The other proposals, which were put forward by Councilman Mitch O’Farrell and still need to be introduced in and approved by the City Council, include an effort to update the city’s seal and flag to include Indigenous representation and to have the city formally apologize to Native American tribes.

The city’s official seal, which was adopted in 1905, has four quadrants, with the lower half representing periods of Spanish colonial and Mexican rule and the upper quadrants representing the California Republic and entry into the United States. Images of olives, grapes and oranges reference the city’s historically largest crops, with the whole image surrounded by rosary beads meant to represent Spanish missions. There is currently no imagery to reflect that anyone inhabited the land before the arrival of the Spanish.

O’Farrell, a member of the Wyandotte Nation, also plans to introduce a resolution that calls on federal and state governments to rename the Christopher Columbus Transcontinental Highway, as part of the 10 Freeway is labeled.

The pedestal where a statue of Father Junipero Serra once stood in downtown Los Angeles.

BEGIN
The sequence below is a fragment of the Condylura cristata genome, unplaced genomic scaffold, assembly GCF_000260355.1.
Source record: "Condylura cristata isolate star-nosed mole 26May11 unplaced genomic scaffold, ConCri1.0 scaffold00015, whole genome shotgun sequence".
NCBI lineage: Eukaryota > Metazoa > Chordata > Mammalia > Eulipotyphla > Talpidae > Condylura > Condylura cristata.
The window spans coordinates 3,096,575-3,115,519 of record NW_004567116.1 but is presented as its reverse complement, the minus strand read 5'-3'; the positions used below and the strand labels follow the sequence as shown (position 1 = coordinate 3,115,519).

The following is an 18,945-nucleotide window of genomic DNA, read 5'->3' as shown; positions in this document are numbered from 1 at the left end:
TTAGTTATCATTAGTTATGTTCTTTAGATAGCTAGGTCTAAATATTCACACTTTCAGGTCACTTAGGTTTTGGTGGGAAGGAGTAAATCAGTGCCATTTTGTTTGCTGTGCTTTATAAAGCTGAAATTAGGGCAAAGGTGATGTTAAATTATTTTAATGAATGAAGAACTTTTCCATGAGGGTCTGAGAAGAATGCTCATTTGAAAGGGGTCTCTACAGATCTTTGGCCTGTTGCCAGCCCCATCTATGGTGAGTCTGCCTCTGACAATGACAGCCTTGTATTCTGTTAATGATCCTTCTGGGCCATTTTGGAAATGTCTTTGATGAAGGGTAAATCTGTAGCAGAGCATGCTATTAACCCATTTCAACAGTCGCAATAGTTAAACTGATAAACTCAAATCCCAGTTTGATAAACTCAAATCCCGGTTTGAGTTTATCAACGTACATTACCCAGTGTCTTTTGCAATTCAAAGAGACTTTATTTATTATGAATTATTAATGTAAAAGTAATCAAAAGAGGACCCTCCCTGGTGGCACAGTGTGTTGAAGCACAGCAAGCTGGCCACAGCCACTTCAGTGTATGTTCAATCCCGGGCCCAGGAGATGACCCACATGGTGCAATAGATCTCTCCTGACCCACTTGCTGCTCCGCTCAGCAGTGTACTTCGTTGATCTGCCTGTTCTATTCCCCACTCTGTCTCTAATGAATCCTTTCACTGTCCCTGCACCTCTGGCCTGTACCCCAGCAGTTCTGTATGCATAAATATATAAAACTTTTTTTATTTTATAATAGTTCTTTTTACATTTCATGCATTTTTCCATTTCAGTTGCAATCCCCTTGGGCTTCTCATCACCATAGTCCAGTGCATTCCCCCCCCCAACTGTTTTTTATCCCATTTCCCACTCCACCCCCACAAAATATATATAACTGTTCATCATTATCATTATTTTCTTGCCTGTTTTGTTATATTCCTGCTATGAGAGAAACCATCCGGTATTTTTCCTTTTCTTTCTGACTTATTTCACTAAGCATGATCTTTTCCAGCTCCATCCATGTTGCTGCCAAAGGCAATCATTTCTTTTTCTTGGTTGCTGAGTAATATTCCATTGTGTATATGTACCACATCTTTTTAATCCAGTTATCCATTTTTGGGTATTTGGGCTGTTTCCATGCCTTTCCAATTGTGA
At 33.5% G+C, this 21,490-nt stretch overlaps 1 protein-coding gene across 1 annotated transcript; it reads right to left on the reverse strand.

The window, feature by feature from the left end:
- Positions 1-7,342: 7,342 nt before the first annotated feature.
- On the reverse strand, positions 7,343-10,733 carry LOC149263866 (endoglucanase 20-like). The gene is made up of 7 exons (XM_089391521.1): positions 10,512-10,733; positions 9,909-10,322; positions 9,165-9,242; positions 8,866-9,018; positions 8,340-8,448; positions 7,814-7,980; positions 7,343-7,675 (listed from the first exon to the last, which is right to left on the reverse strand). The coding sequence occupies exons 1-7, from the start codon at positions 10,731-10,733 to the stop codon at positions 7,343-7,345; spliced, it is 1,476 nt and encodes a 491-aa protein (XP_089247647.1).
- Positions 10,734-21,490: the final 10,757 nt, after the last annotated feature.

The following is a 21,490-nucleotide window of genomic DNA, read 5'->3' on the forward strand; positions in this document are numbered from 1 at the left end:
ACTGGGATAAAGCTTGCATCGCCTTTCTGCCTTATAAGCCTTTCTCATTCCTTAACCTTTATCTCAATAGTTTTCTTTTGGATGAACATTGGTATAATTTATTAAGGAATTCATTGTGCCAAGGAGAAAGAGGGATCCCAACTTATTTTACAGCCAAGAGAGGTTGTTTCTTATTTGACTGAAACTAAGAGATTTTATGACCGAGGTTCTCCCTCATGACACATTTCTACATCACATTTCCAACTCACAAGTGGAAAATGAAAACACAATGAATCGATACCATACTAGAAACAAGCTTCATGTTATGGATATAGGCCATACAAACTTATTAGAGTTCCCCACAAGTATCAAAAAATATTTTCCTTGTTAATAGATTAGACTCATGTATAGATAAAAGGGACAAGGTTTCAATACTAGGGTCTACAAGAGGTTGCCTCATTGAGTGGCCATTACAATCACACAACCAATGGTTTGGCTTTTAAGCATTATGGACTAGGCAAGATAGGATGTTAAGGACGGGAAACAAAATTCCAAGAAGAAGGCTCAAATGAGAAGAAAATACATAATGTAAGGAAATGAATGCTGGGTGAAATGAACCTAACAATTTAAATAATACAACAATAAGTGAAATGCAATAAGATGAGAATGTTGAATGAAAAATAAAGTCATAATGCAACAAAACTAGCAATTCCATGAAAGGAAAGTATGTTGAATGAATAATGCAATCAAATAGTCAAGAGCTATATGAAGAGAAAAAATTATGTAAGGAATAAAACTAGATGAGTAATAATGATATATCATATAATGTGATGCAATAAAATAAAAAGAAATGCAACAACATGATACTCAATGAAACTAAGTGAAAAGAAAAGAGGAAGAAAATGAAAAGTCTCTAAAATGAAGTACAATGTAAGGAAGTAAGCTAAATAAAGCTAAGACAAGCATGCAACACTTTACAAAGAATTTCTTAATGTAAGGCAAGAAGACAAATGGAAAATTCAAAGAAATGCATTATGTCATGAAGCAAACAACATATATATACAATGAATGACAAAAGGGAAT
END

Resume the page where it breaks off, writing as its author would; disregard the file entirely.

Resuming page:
(Christina House / Los Angeles Times)

Along with the renaming of Father Serra Park, Garcetti announced plans to develop a cultural easement that will grant tribal members priority access to the park for traditional ceremonies, part of a broader new city policy direction regarding land taken from Indigenous communities.

The Board of Recreation and Parks Commissioners will rename the park in collaboration with local tribal communities.

During the initial process, the city discovered that the small park — which is part of the broader Los Angeles Plaza Park — was never officially named for Serra, despite that name being commonly used, said Chief Design Officer Christopher Hawthorne.

Because of this, the city won’t have to formally remove the name, but it will have to be changed on maps.

The legacy of Father Junípero Serra — an 18th century Roman Catholic priest and architect of California’s mission system — has become a flash point in recent years. Amid the broader racial reckoning last summer, statues of Serra were toppled by activists in cities around California — including one in the soon-to-be- renamed park.

“This was not a benign religious conversion mission. It was a taking,” O’Farrell said of the mission system. “This crusade led to the annihilation of native cultures and spiritual practices, and atrocities against California’s Indigenous population over several hundred years.”

Chrissie Castro, chair of the Los Angeles City County Native American Indian Commission, reflected on the commission’s founding 45 years ago, saying she hoped Monday’s announcements would lead to a better future 45 years from now.

“Now is the time for us to build the foundation to restore, to recover and to reclaim all of our land, our languages, our cultures and to continue to contribute to this place that we all love,” Castro said.

Times staff writers Thomas Curwen and Sean Greene contributed to this report.